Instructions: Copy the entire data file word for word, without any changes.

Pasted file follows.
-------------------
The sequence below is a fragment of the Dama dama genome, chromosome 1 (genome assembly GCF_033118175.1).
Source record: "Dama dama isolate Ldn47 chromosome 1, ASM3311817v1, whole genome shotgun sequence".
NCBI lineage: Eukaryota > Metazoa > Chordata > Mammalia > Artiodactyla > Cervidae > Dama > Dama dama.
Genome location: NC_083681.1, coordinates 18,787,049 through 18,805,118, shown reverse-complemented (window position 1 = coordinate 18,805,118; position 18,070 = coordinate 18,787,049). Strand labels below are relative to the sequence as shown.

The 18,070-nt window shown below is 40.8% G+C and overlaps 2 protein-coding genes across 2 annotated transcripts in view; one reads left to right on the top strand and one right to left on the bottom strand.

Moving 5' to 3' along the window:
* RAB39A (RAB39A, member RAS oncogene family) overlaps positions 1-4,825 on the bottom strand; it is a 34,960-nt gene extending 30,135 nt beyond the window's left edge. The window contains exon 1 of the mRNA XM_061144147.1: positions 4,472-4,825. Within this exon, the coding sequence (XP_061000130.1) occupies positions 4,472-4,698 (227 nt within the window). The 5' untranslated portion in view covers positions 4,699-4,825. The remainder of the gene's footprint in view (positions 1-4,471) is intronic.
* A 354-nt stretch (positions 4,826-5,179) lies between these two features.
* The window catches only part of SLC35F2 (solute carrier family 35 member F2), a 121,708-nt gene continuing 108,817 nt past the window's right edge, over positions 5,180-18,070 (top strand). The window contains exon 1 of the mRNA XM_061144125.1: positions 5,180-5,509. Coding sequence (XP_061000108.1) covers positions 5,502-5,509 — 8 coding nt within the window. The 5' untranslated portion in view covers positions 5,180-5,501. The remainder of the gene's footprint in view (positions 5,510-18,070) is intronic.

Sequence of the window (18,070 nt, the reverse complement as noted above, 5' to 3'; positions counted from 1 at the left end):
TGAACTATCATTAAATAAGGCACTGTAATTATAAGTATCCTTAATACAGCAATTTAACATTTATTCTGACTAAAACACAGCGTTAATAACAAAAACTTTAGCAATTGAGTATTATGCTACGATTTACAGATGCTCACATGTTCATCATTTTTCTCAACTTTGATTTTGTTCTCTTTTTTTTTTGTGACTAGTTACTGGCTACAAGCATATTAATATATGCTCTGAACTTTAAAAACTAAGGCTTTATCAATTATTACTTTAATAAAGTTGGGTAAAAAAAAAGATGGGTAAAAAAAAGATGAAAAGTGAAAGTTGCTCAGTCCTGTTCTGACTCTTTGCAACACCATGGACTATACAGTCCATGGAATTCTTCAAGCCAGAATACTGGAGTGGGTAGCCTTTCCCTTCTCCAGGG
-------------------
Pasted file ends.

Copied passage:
The sequence below is a fragment of the Dama dama genome, chromosome 1 (genome assembly GCF_033118175.1).
Source record: "Dama dama isolate Ldn47 chromosome 1, ASM3311817v1, whole genome shotgun sequence".
NCBI lineage: Eukaryota > Metazoa > Chordata > Mammalia > Artiodactyla > Cervidae > Dama > Dama dama.
Genome location: NC_083681.1, coordinates 18,787,049 through 18,805,118, shown reverse-complemented (window position 1 = coordinate 18,805,118; position 18,070 = coordinate 18,787,049). Strand labels below are relative to the sequence as shown.

The 18,070-nt window shown below is 40.8% G+C and overlaps 2 protein-coding genes across 2 annotated transcripts in view; one reads left to right on the top strand and one right to left on the bottom strand.

Moving 5' to 3' along the window:
* RAB39A (RAB39A, member RAS oncogene family) overlaps positions 1-4,825 on the bottom strand; it is a 34,960-nt gene extending 30,135 nt beyond the window's left edge. The window contains exon 1 of the mRNA XM_061144147.1: positions 4,472-4,825. Within this exon, the coding sequence (XP_061000130.1) occupies positions 4,472-4,698 (227 nt within the window). The 5' untranslated portion in view covers positions 4,699-4,825. The remainder of the gene's footprint in view (positions 1-4,471) is intronic.
* A 354-nt stretch (positions 4,826-5,179) lies between these two features.
* The window catches only part of SLC35F2 (solute carrier family 35 member F2), a 121,708-nt gene continuing 108,817 nt past the window's right edge, over positions 5,180-18,070 (top strand). The window contains exon 1 of the mRNA XM_061144125.1: positions 5,180-5,509. Coding sequence (XP_061000108.1) covers positions 5,502-5,509 — 8 coding nt within the window. The 5' untranslated portion in view covers positions 5,180-5,501. The remainder of the gene's footprint in view (positions 5,510-18,070) is intronic.

Sequence of the window (18,070 nt, the reverse complement as noted above, 5' to 3'; positions counted from 1 at the left end):
TGAACTATCATTAAATAAGGCACTGTAATTATAAGTATCCTTAATACAGCAATTTAACATTTATTCTGACTAAAACACAGCGTTAATAACAAAAACTTTAGCAATTGAGTATTATGCTACGATTTACAGATGCTCACATGTTCATCATTTTTCTCAACTTTGATTTTGTTCTCTTTTTTTTTTGTGACTAGTTACTGGCTACAAGCATATTAATATATGCTCTGAACTTTAAAAACTAAGGCTTTATCAATTATTACTTTAATAAAGTTGGGTAAAAAAAAAGATGGGTAAAAAAAAGATGAAAAGTGAAAGTTGCTCAGTCCTGTTCTGACTCTTTGCAACACCATGGACTATACAGTCCATGGAATTCTTCAAGCCAGAATACTGGAGTGGGTAGCCTTTCCCTTCTCCAGGG